SilentH writes:
2) Use of fear in general, legitimizes that as a way to move the public. That creates a dumber class of citizen which reacts wholly to irrational arguments. This is what Bush does now and somehow liberals can see it is bad when he does it, but not when it is their issue.
Based on past trends, statistically I am more likely to be killed by a stray deer than by terrorists, so I consider conservative "the terrorists are going to get us" fear mongering irrational and I hate it. Global warming on the other hand is a very rational thing to be afraid of because the science tells us that there is an ~X probability of Y devastation that would lead to millions of deaths. I wish you could just present the evidence and have people act on it, but human nature is to ignore long term consequences unless you repeatedly pound the facts into their heads that there is significant danger.
Got to go. Hope you're having a good Christmas!

This message is a reply to:
 Message 61 by Silent H, posted 12-25-2007 4:43 PM Silent H has replied

Replies to this message:
 Message 63 by Silent H, posted 12-25-2007 10:16 PM fgarb has replied

  
Silent H
Member (Idle past 5897 days)
Posts: 7405
From: satellite of love
Joined: 12-11-2002


Message 63 of 77 (443591)
12-25-2007 10:16 PM
Reply to: Message 62 by fgarb
12-25-2007 6:48 PM


Re: for fgarb, Gore's necessary energy usage for promoting CC (or himself)
I never liked the pure puzzle games, but I loved the adventure games. Hardly anyone makes them anymore since they are too intellectual for today's average gamer.
If it is one puzzle after another, with no narrative, it'd get a bit tedious. Throw in a bit of a narrative (such as Myst) and I like it, throw in adventure and that's better still. Dr. Cranium certainly suggests adventure.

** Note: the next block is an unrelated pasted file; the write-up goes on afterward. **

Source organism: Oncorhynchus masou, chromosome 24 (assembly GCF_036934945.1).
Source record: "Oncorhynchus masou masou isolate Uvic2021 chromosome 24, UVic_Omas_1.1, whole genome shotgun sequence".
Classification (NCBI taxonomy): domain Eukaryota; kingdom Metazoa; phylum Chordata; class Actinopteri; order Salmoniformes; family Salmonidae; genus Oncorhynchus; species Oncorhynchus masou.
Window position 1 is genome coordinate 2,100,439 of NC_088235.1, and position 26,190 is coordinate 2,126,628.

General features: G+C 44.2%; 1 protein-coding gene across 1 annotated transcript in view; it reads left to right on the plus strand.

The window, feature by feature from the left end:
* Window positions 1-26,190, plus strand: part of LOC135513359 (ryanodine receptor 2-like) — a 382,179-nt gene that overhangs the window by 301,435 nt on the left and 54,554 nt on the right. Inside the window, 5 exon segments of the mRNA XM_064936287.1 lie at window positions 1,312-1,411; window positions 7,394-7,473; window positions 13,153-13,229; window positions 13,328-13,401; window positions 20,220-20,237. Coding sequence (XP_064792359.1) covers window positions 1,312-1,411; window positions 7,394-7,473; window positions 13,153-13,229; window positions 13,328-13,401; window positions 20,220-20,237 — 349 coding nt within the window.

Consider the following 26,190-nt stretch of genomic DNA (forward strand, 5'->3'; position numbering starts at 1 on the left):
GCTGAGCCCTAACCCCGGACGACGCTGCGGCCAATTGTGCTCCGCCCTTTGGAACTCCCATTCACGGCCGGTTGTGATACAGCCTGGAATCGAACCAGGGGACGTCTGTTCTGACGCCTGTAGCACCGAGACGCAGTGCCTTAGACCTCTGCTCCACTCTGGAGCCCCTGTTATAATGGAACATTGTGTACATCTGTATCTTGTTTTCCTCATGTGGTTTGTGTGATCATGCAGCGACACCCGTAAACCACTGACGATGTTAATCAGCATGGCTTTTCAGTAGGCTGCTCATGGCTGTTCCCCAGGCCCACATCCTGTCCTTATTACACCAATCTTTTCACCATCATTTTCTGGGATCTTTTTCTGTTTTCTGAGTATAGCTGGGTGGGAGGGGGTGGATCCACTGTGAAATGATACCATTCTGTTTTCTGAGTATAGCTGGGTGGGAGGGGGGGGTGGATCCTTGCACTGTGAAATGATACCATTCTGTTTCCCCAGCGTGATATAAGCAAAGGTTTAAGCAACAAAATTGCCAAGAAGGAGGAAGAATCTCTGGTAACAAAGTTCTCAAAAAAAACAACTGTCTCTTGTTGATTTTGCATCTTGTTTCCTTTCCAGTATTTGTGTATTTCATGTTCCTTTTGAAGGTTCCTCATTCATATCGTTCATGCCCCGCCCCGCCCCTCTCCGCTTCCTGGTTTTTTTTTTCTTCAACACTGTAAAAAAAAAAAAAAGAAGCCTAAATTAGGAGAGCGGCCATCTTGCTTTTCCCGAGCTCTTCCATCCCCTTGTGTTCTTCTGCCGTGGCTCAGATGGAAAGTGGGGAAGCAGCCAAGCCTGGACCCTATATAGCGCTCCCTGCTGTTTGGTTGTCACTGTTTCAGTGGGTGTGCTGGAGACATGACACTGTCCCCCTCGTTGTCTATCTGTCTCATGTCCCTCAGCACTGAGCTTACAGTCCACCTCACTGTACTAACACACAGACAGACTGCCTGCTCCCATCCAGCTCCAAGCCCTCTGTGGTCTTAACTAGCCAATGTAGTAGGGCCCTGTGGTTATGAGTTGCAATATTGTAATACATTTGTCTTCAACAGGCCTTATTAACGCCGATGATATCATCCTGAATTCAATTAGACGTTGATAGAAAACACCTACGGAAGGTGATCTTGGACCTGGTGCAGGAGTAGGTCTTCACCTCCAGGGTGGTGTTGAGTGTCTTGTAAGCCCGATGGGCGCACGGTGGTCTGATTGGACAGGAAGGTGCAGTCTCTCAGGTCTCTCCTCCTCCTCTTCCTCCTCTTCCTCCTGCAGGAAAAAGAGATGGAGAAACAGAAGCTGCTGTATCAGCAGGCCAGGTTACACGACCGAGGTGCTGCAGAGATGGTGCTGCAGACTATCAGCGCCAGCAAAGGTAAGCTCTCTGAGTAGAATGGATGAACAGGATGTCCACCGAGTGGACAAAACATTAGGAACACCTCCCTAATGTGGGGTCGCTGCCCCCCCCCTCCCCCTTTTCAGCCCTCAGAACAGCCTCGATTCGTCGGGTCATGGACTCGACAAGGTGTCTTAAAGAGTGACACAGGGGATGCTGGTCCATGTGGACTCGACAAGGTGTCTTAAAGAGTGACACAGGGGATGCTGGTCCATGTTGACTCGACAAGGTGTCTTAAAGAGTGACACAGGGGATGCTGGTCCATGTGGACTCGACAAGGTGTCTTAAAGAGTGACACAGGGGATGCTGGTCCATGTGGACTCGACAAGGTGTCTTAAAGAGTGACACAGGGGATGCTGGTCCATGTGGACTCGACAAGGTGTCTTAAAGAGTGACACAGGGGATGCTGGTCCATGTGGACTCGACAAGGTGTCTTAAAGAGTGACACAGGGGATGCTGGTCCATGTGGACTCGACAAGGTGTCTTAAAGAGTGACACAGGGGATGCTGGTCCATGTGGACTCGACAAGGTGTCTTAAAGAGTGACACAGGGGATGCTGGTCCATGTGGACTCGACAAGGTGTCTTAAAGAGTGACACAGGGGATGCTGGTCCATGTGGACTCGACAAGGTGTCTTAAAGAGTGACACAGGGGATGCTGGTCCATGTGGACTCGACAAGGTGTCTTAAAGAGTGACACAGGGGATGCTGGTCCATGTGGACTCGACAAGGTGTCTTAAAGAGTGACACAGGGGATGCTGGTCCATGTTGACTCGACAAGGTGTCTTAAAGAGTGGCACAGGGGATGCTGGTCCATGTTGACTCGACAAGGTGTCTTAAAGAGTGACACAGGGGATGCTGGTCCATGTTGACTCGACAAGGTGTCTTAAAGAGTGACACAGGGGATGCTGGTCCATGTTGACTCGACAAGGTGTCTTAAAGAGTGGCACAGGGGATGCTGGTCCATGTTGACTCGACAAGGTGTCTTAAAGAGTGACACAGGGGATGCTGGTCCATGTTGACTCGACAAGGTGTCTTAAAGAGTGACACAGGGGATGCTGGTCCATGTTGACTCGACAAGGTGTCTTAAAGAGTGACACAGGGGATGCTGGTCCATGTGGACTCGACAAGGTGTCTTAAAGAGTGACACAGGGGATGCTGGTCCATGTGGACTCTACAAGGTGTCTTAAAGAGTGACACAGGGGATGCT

In total, it looks like there is only one falsehood that has been found in the entire movie:
I pretty much agree with your assessment. Though I might add saying residents of an island had to vacate for the wrong reasons is probably also a falsehood. Not necessarily intentional, but I didn't buy their gloss on that with suggestions that it would happen in the future. I don't think that would cut it if Bush said something similar.
Also, the Katrina thing bothers me for the reasons I outlined. The guys at RC kept looking at it from the vantage point of if he was wrong mentioning it (large hurricanes) in the context of CC, stating that he didn't say it caused the hurricane... which would be true. But the devastation what he was using and that is NOT an accurate depiction of the damage of a large hurricane. That was another tragedy altogether and one which (though it is my opinion) much more important for people to be worrying about. Any distractions from the real lesson of Katrina is setting the stage for future disasters.